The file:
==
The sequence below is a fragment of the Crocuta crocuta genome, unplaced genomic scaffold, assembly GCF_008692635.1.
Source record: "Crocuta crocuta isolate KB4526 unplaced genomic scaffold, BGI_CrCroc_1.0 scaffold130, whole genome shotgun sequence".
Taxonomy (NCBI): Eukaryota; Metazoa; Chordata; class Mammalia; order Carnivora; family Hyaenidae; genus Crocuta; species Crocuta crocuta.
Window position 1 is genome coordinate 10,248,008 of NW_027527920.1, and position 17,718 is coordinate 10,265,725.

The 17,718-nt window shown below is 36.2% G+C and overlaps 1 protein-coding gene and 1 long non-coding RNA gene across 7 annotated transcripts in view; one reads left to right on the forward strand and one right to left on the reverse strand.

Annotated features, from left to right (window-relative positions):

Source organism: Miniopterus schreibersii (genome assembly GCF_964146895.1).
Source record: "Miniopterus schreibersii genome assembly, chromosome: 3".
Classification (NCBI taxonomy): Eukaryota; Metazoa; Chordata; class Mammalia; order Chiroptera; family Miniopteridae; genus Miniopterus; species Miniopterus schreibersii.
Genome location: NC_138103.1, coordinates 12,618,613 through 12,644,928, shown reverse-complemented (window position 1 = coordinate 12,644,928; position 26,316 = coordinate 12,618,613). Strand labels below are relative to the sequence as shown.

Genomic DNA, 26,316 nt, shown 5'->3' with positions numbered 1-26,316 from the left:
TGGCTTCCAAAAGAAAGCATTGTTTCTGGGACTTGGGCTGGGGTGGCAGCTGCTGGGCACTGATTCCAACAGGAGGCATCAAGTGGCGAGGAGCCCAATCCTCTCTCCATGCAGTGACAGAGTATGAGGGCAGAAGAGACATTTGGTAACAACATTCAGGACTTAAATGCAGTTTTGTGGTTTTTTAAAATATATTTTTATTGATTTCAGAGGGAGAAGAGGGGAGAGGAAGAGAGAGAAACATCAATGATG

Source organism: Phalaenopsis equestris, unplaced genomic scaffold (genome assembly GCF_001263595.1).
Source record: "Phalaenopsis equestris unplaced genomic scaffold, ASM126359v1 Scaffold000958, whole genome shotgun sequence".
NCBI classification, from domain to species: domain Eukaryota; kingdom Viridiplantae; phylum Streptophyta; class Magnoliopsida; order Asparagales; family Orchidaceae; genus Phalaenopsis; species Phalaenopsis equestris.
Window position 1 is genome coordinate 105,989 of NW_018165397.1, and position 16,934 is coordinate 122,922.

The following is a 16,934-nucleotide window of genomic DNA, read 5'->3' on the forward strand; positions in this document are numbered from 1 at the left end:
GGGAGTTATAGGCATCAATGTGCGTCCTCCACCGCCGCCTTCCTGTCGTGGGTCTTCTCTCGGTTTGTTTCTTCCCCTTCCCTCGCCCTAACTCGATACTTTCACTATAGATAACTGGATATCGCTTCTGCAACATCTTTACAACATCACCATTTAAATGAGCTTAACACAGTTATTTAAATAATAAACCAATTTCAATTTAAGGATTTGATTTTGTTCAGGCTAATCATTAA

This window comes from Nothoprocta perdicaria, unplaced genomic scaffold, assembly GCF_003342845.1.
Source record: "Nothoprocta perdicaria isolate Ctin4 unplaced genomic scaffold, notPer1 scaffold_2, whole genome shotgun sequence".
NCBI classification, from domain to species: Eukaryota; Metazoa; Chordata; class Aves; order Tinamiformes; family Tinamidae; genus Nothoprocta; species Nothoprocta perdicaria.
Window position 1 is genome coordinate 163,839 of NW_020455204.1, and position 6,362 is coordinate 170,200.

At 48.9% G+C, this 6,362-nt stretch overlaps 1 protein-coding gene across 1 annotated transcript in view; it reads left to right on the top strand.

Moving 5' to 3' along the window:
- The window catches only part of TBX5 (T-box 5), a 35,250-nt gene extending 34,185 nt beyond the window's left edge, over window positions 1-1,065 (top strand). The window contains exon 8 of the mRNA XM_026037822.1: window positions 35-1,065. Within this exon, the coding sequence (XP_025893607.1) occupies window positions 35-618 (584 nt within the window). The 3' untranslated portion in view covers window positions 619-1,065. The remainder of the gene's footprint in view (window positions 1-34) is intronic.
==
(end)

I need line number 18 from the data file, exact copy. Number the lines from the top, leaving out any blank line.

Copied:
GGGAGTTATAGGCATCAATGTGCGTCCTCCACCGCCGCCTTCCTGTCGTGGGTCTTCTCTCGGTTTGTTTCTTCCCCTTCCCTCGCCCTAACTCGATACTTTCACTATAGATAACTGGATATCGCTTCTGCAACATCTTTACAACATCACCATTTAAATGAGCTTAACACAGTTATTTAAATAATAAACCAATTTCAATTTAAGGATTTGATTTTGTTCAGGCTAATCATTAA